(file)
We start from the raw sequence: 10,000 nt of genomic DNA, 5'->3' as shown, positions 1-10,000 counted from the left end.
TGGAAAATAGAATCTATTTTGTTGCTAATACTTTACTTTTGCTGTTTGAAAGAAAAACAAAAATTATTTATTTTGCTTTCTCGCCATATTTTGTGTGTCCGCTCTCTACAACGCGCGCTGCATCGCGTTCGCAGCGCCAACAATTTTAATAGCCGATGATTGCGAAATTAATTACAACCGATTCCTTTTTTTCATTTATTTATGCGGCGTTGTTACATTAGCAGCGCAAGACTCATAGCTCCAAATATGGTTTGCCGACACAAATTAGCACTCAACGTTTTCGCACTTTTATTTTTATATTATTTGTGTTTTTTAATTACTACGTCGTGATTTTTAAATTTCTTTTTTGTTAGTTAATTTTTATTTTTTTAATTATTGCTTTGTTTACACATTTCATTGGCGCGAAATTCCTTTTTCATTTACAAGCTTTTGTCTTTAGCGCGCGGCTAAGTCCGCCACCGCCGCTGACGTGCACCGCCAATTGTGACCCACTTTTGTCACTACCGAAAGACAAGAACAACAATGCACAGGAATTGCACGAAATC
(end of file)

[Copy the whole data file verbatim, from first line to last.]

We start from the raw sequence: 10,000 nt of genomic DNA, 5'->3' as shown, positions 1-10,000 counted from the left end.
TGGAAAATAGAATCTATTTTGTTGCTAATACTTTACTTTTGCTGTTTGAAAGAAAAACAAAAATTATTTATTTTGCTTTCTCGCCATATTTTGTGTGTCCGCTCTCTACAACGCGCGCTGCATCGCGTTCGCAGCGCCAACAATTTTAATAGCCGATGATTGCGAAATTAATTACAACCGATTCCTTTTTTTCATTTATTTATGCGGCGTTGTTACATTAGCAGCGCAAGACTCATAGCTCCAAATATGGTTTGCCGACACAAATTAGCACTCAACGTTTTCGCACTTTTATTTTTATATTATTTGTGTTTTTTAATTACTACGTCGTGATTTTTAAATTTCTTTTTTGTTAGTTAATTTTTATTTTTTTAATTATTGCTTTGTTTACACATTTCATTGGCGCGAAATTCCTTTTTCATTTACAAGCTTTTGTCTTTAGCGCGCGGCTAAGTCCGCCACCGCCGCTGACGTGCACCGCCAATTGTGACCCACTTTTGTCACTACCGAAAGACAAGAACAACAATGCACAGGAATTGCACGAAATC